There is a very sleek line between hacking and security. The security used to protect the public could be misused by hackers against the public itself, and one shouldn't forget that with the advance in technology, the techniques used by cyber criminals also improves.

Today, What hackers need to conduct a successful cyber attack?

Maybe just a computing device injected under the skin of their bodies, who can bear the pain, would be enough to help complete a successful cyber attack – also known as Biohacking.

This was exactly what presented by the former U.S. Navy petty officer and now engineer at APA Wireless Seth Wahle.

With no malicious intention, Wahle implanted a small NFC chip in his left hand right between his thumb and his pointer finger in order to display the risks of Biohacking.

Hacking Android devices using NFC implants:

For those unaware, NFC (Near Field Communications) chips embedded in our smartphone devices are used for transferring files and in various mobile payment applications.

Wahle's chip has an NFC antenna that is capable to hack Android devices and bypass almost all security measures. The chip can ping a nearby Android smartphone, prompting its user to open a link.

Once the user of the smartphone agrees to open that link, the link installs a malicious piece of software on the phone that allows the phone to connect to a remote computer controlled by the hacker.

The hacker would now be able to carry out further exploits on the victim's device, potentially putting all the important information and sensitive data of victim at risk.

How is NFC implant done?

In order to implant the NFC device, Wahle bought a chip designed to be injected into cattle and implanted the chip by an "unlicensed amateur" for $40 by using a needle which was larger than he had initially expected, Wahle told Forbes during a Skype call.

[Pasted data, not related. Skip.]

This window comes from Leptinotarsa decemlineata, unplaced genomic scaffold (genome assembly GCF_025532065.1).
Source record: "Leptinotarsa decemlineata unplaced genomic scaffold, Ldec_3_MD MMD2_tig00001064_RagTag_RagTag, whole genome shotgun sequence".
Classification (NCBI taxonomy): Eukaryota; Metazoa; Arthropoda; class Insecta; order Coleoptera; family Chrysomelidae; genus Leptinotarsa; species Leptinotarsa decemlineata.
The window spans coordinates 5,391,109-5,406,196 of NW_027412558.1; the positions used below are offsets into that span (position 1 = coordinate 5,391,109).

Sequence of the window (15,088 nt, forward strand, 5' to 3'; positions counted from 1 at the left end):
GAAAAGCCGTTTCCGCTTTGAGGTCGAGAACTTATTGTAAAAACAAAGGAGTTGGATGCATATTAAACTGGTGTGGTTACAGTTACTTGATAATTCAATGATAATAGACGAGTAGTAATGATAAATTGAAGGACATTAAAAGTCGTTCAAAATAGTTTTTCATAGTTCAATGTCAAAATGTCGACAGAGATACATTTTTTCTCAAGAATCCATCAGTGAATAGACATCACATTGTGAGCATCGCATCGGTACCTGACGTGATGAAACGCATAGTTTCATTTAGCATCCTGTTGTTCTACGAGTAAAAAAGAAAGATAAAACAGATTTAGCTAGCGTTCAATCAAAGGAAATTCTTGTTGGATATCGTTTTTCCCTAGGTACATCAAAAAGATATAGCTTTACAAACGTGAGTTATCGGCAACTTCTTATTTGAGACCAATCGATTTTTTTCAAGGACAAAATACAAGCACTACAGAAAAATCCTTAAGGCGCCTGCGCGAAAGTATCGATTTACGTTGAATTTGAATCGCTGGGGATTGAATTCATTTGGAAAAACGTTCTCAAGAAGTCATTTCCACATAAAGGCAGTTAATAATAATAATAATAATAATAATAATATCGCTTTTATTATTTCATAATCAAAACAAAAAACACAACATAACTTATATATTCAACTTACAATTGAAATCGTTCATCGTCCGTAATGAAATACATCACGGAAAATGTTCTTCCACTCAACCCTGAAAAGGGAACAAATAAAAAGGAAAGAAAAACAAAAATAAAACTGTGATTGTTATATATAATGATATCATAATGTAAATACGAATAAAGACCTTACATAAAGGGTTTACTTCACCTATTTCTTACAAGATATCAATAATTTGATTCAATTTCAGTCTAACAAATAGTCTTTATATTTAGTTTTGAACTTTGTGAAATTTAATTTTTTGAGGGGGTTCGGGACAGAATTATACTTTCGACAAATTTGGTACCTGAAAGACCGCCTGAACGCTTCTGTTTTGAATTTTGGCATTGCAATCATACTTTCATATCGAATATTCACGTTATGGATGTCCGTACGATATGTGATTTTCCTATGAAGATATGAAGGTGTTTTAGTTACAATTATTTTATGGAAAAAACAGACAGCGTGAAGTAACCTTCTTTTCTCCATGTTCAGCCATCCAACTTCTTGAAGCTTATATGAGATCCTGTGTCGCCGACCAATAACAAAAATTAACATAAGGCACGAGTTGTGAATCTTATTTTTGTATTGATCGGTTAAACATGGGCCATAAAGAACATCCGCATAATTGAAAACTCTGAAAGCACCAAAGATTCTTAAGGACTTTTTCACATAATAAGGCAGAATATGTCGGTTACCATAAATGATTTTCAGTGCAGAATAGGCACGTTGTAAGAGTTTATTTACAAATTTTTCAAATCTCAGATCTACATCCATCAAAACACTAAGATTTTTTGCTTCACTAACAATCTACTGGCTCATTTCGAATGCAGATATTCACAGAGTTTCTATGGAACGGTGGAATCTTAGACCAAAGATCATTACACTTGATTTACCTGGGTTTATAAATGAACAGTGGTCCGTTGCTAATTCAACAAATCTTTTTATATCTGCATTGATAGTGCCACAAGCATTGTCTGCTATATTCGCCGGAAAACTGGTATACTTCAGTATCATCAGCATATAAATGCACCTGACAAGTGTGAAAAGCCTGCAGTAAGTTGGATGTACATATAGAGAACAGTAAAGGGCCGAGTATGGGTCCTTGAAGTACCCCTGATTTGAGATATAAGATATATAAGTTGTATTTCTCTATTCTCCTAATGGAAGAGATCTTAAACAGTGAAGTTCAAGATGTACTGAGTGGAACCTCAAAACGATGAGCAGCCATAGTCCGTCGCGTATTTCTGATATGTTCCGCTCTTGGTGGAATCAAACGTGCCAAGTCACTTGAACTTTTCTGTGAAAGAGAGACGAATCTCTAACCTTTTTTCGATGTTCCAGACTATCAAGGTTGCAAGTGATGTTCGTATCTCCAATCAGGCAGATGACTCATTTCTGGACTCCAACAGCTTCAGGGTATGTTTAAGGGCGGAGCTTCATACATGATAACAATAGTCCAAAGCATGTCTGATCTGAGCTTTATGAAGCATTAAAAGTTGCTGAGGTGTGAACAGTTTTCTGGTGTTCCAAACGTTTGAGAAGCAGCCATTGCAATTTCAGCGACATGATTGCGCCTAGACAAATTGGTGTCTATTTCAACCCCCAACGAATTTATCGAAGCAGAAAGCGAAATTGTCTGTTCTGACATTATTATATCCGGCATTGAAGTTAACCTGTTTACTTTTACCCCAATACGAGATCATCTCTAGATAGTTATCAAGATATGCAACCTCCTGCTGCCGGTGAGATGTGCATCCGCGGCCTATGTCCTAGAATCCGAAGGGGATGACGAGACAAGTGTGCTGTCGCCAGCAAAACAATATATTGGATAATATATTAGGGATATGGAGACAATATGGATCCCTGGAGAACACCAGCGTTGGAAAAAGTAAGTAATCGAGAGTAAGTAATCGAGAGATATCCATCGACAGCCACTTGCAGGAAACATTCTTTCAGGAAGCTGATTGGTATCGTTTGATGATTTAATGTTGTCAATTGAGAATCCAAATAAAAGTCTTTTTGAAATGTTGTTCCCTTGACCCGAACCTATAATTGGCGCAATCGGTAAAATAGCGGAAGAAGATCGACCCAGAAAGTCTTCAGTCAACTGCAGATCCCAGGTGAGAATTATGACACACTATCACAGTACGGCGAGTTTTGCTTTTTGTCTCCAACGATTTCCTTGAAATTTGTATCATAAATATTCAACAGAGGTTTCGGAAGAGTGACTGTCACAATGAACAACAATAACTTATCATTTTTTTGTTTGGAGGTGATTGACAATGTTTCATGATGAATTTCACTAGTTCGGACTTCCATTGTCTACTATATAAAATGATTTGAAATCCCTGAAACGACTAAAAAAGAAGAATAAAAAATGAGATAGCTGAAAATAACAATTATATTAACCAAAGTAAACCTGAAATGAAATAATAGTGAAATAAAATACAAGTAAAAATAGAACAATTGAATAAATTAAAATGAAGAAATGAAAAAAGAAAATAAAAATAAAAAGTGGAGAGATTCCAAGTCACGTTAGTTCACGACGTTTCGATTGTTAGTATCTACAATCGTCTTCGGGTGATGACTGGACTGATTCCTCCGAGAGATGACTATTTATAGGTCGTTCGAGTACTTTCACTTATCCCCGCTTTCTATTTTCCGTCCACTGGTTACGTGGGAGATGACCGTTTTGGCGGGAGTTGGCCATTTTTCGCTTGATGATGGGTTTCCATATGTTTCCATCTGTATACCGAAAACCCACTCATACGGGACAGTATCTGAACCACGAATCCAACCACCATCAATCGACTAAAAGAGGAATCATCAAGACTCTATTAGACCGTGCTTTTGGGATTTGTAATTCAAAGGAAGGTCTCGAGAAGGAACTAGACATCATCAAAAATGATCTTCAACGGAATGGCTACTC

The worst part about NFC implant:

The chip implant into Wahle hand was almost invisible after few days. The major thing to worry about this technique is that the NFC chip goes completely undetected in almost all kinds of security measures, including the security checkpoints in airports and other high-security locations.

Wahle said that with the chip implanted in himself, he went through daily scans prior to leaving the military and the chip was never detected. But, he also notes that the X-rays would be able to detect the chip.

However, these Implantable NFC chips potentially open up a smart way for hackers to hack Android devices and networks and gain access to victims' sensitive information.
"This implanted chip can bypass pretty much any security measures that are in place at this point and we will show proof of that," said Rod Soto, the event's secretary of the board and security consultant.
Limitations of the attacks:

There are some limitations to methods like this, as Wahle says that the remote connection made by a hacker to the server can only be kept if the affected Android device is not locked or rebooted.

However, these limitations could be overcome by various means. Like if, say, the affected phone is rebooted, a software run as a background service that starts on boot would fix the problem.

Wahle will be presenting his finding at the Hack Miami conference taking place this May, with Rod Soto. Both of them intended to alert about these latest strategies that can be used by hackers to hack terminals and networks.

They also admitted that this NFC implant-based attack could provide hackers and cyber criminals with a particularly useful "tool in their social engineering toolset."

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